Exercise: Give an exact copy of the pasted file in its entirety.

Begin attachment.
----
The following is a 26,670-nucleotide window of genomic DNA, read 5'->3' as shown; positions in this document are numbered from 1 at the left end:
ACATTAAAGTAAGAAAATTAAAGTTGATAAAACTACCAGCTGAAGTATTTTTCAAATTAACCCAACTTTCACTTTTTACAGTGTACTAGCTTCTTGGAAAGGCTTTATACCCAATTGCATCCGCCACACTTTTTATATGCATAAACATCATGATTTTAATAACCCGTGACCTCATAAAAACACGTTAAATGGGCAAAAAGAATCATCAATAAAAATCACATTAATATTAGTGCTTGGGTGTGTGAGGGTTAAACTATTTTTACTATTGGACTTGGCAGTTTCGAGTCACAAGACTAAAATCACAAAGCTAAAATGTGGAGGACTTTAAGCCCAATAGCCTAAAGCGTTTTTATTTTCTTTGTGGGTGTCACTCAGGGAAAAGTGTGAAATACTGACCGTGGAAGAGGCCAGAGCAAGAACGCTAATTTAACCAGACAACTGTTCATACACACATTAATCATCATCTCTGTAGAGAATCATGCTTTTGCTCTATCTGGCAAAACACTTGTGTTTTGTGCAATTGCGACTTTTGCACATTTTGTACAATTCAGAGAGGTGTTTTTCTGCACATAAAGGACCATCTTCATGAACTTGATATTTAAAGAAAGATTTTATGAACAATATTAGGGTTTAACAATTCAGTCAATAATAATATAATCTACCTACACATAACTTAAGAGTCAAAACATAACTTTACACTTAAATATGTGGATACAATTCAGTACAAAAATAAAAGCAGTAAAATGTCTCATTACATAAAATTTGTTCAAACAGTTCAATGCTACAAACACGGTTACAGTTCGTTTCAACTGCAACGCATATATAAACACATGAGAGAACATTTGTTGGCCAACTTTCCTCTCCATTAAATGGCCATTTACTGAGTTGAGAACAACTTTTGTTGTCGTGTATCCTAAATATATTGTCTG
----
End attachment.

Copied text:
The following is a 26,670-nucleotide window of genomic DNA, read 5'->3' as shown; positions in this document are numbered from 1 at the left end:
ACATTAAAGTAAGAAAATTAAAGTTGATAAAACTACCAGCTGAAGTATTTTTCAAATTAACCCAACTTTCACTTTTTACAGTGTACTAGCTTCTTGGAAAGGCTTTATACCCAATTGCATCCGCCACACTTTTTATATGCATAAACATCATGATTTTAATAACCCGTGACCTCATAAAAACACGTTAAATGGGCAAAAAGAATCATCAATAAAAATCACATTAATATTAGTGCTTGGGTGTGTGAGGGTTAAACTATTTTTACTATTGGACTTGGCAGTTTCGAGTCACAAGACTAAAATCACAAAGCTAAAATGTGGAGGACTTTAAGCCCAATAGCCTAAAGCGTTTTTATTTTCTTTGTGGGTGTCACTCAGGGAAAAGTGTGAAATACTGACCGTGGAAGAGGCCAGAGCAAGAACGCTAATTTAACCAGACAACTGTTCATACACACATTAATCATCATCTCTGTAGAGAATCATGCTTTTGCTCTATCTGGCAAAACACTTGTGTTTTGTGCAATTGCGACTTTTGCACATTTTGTACAATTCAGAGAGGTGTTTTTCTGCACATAAAGGACCATCTTCATGAACTTGATATTTAAAGAAAGATTTTATGAACAATATTAGGGTTTAACAATTCAGTCAATAATAATATAATCTACCTACACATAACTTAAGAGTCAAAACATAACTTTACACTTAAATATGTGGATACAATTCAGTACAAAAATAAAAGCAGTAAAATGTCTCATTACATAAAATTTGTTCAAACAGTTCAATGCTACAAACACGGTTACAGTTCGTTTCAACTGCAACGCATATATAAACACATGAGAGAACATTTGTTGGCCAACTTTCCTCTCCATTAAATGGCCATTTACTGAGTTGAGAACAACTTTTGTTGTCGTGTATCCTAAATATATTGTCTG